Yes, I do. In fact, several coaches, and I just recently brought in a new coach, I've decided to reshape my body. And so I recently hired a running coach to help me run. And you know, it's interesting, how many times have people listening to this podcast, thought, I'm going to get healthy. Or I'm going to go start that new business, or I'm going to improve that relationship. And you have the thought you have the idea, and nothing ever comes about comes of it. What I've experienced is when you get really serious about making a change, when you get really serious about going to the next level, the fastest, you know, if you want to climb the tallest mountain the world, the first thing you do, hire a Sherpa, right? Hire somebody who knows how to get you down the road. Hire somebody who's going to make sure that you got your oxygen mask on, that you grant the right items in your backpack, and that you walk up the correct path because there's lots of wrong paths. You want to make sure you're going down the right path. Yeah. So I have had the great privilege of working with a Master Coach Les McGee, who has coached 1000s of people around the world and a couple other coaches along the path too.

Coach JPMD  19:55  
What would make him happy? What would make your coach smile?

Jay Puppo  19:58  
That we're having this conversation today definitely would put a smile on his face. Seeing your progress would would put a smile on his face. Yeah, you know, there's just there's so many voices in this world that are that are negative and that are destructive, to bring about a positive voice that is trying to make the world better. I think that would make him grin from ear to ear.

Coach JPMD  20:23  
That's awesome. So, I like to ask this question several times. So not several times, but on different podcasts. That that's a question that you asked me in our extreme Pareto exercises is what would be the one thing that you would tell a physician that would help them Practice Impossible, that makes everything else easier or unnecessary? What's the one thing?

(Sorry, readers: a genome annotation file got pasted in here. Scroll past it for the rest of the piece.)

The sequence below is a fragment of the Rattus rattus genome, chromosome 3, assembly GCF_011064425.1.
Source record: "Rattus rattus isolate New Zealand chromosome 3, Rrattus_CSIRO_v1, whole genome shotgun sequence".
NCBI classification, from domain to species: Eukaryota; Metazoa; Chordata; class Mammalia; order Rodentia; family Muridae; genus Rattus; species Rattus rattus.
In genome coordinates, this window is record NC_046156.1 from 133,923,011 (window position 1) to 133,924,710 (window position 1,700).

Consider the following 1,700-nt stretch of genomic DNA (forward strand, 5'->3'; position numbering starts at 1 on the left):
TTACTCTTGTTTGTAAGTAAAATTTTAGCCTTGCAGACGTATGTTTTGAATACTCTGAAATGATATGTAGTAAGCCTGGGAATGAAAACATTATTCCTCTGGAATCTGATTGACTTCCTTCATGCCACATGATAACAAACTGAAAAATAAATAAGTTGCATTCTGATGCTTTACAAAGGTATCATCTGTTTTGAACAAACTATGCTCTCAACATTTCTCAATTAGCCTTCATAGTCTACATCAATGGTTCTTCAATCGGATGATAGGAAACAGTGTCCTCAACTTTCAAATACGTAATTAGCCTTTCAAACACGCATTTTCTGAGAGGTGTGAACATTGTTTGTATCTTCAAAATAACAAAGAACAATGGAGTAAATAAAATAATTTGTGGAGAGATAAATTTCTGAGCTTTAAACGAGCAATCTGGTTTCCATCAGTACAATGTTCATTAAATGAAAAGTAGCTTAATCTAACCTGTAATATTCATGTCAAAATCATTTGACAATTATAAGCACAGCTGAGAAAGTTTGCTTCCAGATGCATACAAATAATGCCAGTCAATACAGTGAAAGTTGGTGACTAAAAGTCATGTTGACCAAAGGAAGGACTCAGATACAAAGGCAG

I should have prepared for this question, I think, be curious. Open your mind to having a greater awareness about how you can impact people's lives around you.

May have been two but I'll take it. Curious. Curious awareness. Curious awareness is the one. So how do we find you if someone is interested in your services? And or maybe you want to buy some State Farm Insurance? I'm not sure if you can sell insurance in Florida. Yeah.

Yeah, currently have a limited licence in Florida. So that's not a good opportunity. But for the coaching practice, CoachJaypuppo.com is our website. Folks want to email. It's [email protected] I don't email myself much.

I'll make sure we have that in the show notes so they'll be able to find you. Jay, this has been an awesome conversation. And I really appreciate you appreciate what you've helped me accomplish, even in this podcast and just encouraging me and really appreciate you and wish you all the best.

Jay Puppo  21:58  
Thank you, Jude. Thanks for having me and best best to you. 

Coach JPMD  22:02  
Thank you, bye.